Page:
U.S. cancer data tend to be more accurate and consistent than numbers from other countries. I don't think anyone has data as broad and carefully validated as Surveillance, Epidemiology, and End Results, which covers a representative sample of the U.S. The WHO data simply reports what the individual countries supply, which is sometimes better quality (for some purposes) than the US data but sometimes worse, and they're not always compatible. Some countries just report totals for all brain cancers, or all leukemias. After reading about the Russian health system in Science, and talking to people who have been to Russia, I'm skeptical of Russian data. You can't combine incidence from the developed world with incidence from the undeveloped world. Even in the U.S., doctors admit that they indiscriminately fill in "heart failure" in death certificates of anyone over 70. When the prostate cancer awareness campaigns are going on, doctors fill in "prostate cancer." That's why estimates have to be validated.
If you know of international data as good as SEER, please give me the link. --Nbauman (talk) 17:05, 18 September 2016 (UTC)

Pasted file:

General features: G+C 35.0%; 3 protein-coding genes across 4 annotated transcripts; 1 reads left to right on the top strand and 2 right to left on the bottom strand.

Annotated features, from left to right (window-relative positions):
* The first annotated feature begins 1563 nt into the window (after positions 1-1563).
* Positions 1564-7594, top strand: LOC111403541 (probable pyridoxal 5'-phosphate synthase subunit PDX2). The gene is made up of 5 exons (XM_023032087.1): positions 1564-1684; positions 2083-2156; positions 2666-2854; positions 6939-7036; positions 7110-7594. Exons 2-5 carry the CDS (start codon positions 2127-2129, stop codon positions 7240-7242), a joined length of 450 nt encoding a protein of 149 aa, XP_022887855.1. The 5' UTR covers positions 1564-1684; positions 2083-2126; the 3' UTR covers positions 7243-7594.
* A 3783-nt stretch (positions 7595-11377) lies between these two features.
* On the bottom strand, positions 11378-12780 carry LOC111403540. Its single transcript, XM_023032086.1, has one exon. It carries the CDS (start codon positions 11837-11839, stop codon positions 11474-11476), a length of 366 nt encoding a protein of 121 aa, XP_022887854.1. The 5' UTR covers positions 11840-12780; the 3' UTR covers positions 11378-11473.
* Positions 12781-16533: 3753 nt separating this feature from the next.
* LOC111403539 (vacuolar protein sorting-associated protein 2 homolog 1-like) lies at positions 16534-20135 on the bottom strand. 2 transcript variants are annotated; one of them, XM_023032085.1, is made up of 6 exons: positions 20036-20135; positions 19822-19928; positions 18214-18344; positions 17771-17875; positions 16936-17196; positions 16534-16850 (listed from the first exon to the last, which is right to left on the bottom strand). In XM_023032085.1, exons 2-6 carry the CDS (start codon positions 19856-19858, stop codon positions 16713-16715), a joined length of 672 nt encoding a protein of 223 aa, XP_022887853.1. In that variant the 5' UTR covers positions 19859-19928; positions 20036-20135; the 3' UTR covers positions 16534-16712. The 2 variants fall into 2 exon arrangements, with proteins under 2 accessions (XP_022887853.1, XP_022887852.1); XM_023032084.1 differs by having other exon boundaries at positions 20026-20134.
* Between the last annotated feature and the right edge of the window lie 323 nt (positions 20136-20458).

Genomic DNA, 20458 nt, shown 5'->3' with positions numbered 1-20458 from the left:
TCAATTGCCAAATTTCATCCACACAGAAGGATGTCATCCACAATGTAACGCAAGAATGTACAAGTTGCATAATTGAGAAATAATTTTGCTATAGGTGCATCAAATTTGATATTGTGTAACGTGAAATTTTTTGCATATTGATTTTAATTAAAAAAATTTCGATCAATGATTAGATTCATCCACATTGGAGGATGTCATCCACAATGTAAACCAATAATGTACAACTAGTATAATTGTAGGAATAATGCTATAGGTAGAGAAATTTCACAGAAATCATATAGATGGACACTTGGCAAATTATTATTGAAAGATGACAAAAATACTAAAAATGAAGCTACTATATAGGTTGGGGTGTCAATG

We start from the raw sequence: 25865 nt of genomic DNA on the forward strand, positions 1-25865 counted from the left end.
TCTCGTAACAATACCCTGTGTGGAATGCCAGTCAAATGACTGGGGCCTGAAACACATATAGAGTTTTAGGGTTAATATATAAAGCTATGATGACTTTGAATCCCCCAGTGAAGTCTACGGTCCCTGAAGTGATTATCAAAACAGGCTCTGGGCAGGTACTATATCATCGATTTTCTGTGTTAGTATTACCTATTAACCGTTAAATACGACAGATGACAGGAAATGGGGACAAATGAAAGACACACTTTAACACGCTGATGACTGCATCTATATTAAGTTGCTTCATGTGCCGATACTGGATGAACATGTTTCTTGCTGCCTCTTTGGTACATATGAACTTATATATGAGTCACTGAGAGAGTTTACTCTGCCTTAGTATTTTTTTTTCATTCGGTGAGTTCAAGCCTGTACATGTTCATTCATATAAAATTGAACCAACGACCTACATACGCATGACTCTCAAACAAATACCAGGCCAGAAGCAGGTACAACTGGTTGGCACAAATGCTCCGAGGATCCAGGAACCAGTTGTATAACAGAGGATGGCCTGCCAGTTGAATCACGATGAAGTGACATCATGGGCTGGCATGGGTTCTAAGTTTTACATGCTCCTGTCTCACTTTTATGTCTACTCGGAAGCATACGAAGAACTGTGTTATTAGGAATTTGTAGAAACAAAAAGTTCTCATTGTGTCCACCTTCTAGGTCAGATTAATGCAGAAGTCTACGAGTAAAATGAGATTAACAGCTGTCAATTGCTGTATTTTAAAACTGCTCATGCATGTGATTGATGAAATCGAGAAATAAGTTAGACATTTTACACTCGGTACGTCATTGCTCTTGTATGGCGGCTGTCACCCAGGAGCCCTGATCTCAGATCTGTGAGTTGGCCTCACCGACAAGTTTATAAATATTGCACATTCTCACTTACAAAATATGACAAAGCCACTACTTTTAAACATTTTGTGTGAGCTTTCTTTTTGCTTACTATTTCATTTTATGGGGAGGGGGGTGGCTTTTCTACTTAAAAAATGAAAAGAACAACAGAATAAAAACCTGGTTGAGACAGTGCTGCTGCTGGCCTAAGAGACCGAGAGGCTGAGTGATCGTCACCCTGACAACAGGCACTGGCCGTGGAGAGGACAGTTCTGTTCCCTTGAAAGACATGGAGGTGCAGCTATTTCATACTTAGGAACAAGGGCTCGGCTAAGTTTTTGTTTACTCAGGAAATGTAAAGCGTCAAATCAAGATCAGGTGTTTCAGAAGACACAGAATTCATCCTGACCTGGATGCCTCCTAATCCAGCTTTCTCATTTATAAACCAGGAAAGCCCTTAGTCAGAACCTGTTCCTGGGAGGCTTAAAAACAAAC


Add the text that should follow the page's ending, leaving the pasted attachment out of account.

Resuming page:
[Cancer Research UK], summarising the UK official stats, which avoid many of the problems that the US stats rather famously suffer from. Johnbod (talk) 19:20, 18 September 2016 (UTC)
What problems do the US stats famously suffer from? I never saw anything about that in the BMJ or Lancet. --Nbauman (talk)
Inconsistent collection by states is the worst, but there are others. Ask any cancer epidemiologist. Johnbod (talk) 12:43, 19 September 2016 (UTC)
Has any of those cancer epidemiologists put his or her criticisms in writing?
I was reading the Lancet article by Ricard, and they got their epidemiology numbers from the Central Brain Tumor Registry of the United States http://www.cbtrus.org/. --Nbauman (talk) 03:00, 20 September 2016 (UTC)